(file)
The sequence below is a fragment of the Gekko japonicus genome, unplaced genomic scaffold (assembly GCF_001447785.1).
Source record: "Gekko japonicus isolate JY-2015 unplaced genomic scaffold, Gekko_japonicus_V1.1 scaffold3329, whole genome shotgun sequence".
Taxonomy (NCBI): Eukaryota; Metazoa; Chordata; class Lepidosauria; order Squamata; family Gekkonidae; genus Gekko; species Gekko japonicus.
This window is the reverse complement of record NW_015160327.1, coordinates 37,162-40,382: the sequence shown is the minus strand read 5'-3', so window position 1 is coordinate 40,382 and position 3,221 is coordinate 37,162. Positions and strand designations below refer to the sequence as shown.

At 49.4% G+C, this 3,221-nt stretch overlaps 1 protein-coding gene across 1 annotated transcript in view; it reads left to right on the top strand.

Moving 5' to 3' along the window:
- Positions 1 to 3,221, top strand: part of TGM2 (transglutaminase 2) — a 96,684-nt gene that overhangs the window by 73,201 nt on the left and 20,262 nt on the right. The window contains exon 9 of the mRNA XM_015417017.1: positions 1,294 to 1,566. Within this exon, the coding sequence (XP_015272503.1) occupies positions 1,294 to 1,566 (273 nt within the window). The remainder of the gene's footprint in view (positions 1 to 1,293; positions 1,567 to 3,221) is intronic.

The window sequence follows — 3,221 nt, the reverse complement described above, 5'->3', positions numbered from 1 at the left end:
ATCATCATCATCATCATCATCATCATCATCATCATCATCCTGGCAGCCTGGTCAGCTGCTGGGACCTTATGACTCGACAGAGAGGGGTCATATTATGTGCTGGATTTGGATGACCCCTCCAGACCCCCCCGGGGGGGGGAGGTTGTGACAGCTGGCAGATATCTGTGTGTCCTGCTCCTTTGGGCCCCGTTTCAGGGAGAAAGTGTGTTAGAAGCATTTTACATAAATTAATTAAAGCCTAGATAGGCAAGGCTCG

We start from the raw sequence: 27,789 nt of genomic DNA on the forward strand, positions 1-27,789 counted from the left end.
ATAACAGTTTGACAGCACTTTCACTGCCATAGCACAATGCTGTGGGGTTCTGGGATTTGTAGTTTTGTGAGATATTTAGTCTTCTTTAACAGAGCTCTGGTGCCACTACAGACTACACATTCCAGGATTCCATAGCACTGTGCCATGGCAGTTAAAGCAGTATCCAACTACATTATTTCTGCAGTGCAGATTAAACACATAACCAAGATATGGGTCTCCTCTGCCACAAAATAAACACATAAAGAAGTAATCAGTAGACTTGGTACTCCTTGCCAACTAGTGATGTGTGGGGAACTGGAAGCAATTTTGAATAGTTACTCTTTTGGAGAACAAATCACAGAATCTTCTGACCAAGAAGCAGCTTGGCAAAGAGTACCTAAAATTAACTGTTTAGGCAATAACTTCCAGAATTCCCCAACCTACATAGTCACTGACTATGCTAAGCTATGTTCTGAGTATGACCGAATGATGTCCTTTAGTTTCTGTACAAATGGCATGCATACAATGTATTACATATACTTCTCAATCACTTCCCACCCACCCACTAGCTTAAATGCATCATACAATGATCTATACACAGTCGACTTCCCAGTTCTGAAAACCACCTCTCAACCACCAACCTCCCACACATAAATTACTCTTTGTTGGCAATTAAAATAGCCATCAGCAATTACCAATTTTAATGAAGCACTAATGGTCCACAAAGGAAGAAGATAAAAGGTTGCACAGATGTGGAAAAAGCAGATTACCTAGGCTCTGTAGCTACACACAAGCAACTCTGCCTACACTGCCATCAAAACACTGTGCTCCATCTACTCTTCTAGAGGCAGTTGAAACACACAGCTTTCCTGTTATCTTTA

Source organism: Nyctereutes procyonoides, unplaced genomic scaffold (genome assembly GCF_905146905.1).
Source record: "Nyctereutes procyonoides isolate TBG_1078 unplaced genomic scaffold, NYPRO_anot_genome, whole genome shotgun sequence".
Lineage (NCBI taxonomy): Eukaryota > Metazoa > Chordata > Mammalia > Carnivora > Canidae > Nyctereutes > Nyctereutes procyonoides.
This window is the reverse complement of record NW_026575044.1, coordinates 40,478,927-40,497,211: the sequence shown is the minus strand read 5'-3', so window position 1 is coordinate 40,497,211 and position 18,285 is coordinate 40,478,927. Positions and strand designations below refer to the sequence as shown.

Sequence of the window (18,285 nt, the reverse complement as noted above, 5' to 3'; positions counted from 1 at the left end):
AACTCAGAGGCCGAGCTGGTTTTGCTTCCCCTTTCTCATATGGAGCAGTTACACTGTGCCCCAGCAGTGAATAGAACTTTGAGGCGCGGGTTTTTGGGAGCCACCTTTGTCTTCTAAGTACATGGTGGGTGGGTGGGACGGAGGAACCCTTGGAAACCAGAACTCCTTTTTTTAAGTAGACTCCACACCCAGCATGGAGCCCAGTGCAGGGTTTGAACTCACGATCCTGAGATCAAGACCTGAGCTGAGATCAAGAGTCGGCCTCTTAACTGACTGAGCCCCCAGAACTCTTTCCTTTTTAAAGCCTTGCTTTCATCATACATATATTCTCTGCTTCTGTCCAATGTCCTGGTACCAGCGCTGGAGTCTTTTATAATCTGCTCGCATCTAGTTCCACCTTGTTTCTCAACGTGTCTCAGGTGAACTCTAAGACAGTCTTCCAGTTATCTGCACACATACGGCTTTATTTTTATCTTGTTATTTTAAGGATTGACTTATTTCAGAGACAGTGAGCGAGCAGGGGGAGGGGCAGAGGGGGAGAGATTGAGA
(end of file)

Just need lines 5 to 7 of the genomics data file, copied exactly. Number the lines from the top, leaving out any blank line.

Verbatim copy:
At 49.4% G+C, this 3,221-nt stretch overlaps 1 protein-coding gene across 1 annotated transcript in view; it reads left to right on the top strand.

Moving 5' to 3' along the window:
- Positions 1 to 3,221, top strand: part of TGM2 (transglutaminase 2) — a 96,684-nt gene that overhangs the window by 73,201 nt on the left and 20,262 nt on the right. The window contains exon 9 of the mRNA XM_015417017.1: positions 1,294 to 1,566. Within this exon, the coding sequence (XP_015272503.1) occupies positions 1,294 to 1,566 (273 nt within the window). The remainder of the gene's footprint in view (positions 1 to 1,293; positions 1,567 to 3,221) is intronic.